• © Cildo Meireles, Banknote Project, (Insertions into Ideological Circuits). 1970, Ink on banknote, 20x27 cm, Courtesy of Galeria Luisa Strina, São Paulo.

  • © FX Harsono, Gazing on Collectives Memory (no 1), 2016, Books, ceramic bowls, 3D digital print, frames, and photographs, Courtesy of Artist’s Studio, Yogyakarta.

  • From Right to Left © Naiza Khan, Armour Skirt II, 2008, Galvanized steel and fabric zip. 48 x 48 x 56 cm, Courtesy of Naiza Khan Collection, Karachi Studio, Karachi and Rossi & Rossi London, Hong Kong. © Naiza Khan, Armour Suit for Rani of Jhansi, Galvanized steel, feathers, leather, 90 x 45 x 35 cm, Courtesy of Private Collection. © Naiza Khan, Cage-corset, 2007, Metal and fabric, 35cm x 30cm x 30cm, Courtesy of Naiza Khan Collection, Karachi Studio, Karachi and Rossi & Rossi London, Hong Kong.

  • © Amar Kanwar, Letter 5, 2017, Video Installation, Courtesy of Marian Goodman Gallery, New York.

© Zanele Muholi, #4144, 2018, photographic wall mural, 300cm x 213cm
Courtesy of Stevenson, Cape Town, Johannesburg and Yancey Richardson, New York. Dynamic Featured Image

A Sheet of Paper Can Become a Knife

 

The exhibition title ‘A Sheet of Paper Can Become a Knife’ is inspired by a poem by award winning Tibetan writer, Tsering Woeser, whose continuing struggle against persecution and vehemence has been a source of inspiration and revelation for propagandists throughout the world. Her explanation of what is seemingly an average paper-cut proposes that nearly anything can swiftly become a weapon—mysteriously and without caution. Her poem resonates as an appropriate allegory for the contiguity and peril of destructiveness worldwide. The exhibition is curated by Selene Wendt for The Prince Claus Fund Gallery in Amsterdam featuring Regina José Galindo (Guatemala), David Goldblatt (South Africa), FX Harsono (Indonesia), Amar Kanwar (India), Naiza Khan (Pakistan), Teresa Margolles (Mexico), Cildo Meireles (Brazil), Zanele Muholi (South Africa), Oscar Muñoz (Colombia), and Newsha Tavakolian (Iran). All the stated artists whose work is featured in the exhibition are Prince Claus Laureates.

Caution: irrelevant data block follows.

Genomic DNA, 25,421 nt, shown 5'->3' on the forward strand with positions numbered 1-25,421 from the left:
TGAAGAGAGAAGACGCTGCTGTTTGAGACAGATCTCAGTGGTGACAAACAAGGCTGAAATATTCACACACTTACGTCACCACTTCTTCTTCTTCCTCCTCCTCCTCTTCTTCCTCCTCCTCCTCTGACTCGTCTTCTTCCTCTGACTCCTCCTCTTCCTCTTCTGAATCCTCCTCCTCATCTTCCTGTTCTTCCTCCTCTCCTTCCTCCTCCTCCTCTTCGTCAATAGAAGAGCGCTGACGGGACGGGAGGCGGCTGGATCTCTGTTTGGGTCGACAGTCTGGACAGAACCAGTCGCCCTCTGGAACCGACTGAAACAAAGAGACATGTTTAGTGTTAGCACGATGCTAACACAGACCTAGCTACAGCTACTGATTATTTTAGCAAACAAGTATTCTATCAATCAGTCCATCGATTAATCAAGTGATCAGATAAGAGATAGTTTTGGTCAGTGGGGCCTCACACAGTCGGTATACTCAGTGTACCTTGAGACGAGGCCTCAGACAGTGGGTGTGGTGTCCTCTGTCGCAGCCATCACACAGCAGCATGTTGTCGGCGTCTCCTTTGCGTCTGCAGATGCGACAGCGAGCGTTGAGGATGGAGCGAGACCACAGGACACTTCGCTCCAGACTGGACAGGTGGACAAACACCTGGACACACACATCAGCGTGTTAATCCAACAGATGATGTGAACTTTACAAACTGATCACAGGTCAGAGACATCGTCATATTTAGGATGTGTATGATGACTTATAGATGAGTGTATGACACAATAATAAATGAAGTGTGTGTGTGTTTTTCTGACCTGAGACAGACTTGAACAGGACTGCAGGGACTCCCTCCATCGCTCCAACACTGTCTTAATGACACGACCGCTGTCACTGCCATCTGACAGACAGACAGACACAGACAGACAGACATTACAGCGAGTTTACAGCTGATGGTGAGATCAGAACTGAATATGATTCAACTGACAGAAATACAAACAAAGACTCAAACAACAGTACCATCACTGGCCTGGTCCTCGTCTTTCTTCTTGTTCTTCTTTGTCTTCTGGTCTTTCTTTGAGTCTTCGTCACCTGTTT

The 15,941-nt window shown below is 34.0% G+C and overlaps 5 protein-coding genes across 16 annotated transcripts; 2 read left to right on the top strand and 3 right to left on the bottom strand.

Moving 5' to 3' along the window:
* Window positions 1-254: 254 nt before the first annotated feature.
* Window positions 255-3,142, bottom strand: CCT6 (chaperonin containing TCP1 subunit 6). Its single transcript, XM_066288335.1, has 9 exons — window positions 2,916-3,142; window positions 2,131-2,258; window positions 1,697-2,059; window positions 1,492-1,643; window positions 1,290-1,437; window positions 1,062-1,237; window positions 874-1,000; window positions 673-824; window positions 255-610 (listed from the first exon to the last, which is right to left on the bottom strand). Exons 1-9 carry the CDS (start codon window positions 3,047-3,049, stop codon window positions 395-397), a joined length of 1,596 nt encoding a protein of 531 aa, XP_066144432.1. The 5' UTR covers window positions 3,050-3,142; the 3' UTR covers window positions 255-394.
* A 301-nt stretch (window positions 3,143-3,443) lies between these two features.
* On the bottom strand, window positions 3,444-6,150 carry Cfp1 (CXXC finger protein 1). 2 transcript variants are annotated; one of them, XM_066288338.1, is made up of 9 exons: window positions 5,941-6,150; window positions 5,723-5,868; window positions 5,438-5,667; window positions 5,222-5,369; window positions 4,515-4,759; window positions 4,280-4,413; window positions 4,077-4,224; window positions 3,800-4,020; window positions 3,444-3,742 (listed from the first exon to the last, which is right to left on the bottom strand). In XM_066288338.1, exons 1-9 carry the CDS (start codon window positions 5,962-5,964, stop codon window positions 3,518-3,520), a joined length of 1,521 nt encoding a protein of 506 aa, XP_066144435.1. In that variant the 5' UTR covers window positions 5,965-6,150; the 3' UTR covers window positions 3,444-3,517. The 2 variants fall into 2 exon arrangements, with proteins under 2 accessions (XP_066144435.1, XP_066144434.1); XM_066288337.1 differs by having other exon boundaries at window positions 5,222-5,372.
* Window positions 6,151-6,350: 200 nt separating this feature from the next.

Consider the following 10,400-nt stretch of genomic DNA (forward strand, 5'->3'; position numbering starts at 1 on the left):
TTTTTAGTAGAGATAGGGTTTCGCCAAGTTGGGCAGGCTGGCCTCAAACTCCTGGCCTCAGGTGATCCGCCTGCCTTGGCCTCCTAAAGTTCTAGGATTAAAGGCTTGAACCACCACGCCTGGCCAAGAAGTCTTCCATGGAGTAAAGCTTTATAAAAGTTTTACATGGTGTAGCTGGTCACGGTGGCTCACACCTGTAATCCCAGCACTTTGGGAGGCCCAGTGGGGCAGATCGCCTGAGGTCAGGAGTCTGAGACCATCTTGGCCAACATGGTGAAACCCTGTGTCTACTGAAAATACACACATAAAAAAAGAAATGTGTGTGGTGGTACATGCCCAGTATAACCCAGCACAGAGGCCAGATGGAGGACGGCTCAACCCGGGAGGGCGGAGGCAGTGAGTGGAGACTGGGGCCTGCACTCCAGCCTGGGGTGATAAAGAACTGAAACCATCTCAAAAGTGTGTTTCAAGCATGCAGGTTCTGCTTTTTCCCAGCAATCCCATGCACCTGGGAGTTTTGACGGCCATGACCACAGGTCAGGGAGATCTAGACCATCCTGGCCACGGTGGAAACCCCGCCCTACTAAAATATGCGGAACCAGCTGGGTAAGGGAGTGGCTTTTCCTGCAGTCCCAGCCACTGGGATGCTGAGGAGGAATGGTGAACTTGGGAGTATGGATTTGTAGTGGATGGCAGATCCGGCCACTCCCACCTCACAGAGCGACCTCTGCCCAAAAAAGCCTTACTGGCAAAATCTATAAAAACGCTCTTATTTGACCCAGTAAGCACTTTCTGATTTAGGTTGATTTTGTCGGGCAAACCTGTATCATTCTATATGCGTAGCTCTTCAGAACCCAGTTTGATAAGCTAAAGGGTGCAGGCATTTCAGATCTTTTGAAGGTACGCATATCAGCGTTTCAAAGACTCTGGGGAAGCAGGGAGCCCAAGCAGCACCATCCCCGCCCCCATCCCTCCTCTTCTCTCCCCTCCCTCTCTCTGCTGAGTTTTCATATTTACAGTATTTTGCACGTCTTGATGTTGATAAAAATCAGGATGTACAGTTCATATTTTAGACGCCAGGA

The entwined narrations of vehemence and repression expressed in this exhibition convey a deeply unsettling collective narrative of social discrimination. While the leading emphasis is on viciousness and domination in present-day culture, the inhumane heaviness of yesteryear emerges comprehensively at full length. The layers that evolve disclose outstanding resemblances amongst formulas of assault irrespective of the setting. Periodic topics incorporate gender intensity and the dominance of violence in opposition to women and children specifically. Suppression and investigation; and shared histories of war, military rule, and political oppression. The starred pieces moreover radiate light on the collective situations that follow up to assault, rampage and persecution in the first place.

 

Naiza Khan’s electrified steel armour mechanisms float in an equivocal territory between antagonism and persuasion. These sculptures expose an extension of Khan’s continuing ceremonial and theoretical exploration of the feminine body. The three works highlighted in this show, Armour Suit for Rani of Jhansi, Armour Skirt II and Cage Corset are characters of emancipation that also question archetypal perceptions of feminineness by forming unconventional chronicles through parable. These creations are positioned in an enigmatic space in between, where the delineations of the female form are noticeably demarcated. There is an unnerving eminence to the steel bodices, skirts and dresses that in some such way appear to imply the precise instant when seduction becomes antagonism. As ciphers of enablement these steel garments produce to attention the valour of female warriors, such as the Rani of Jhansi. She was one of the foremost characters of the Indian Rebellion of 1857 and became a emblem for Indian resistance in the face of British colonial rule.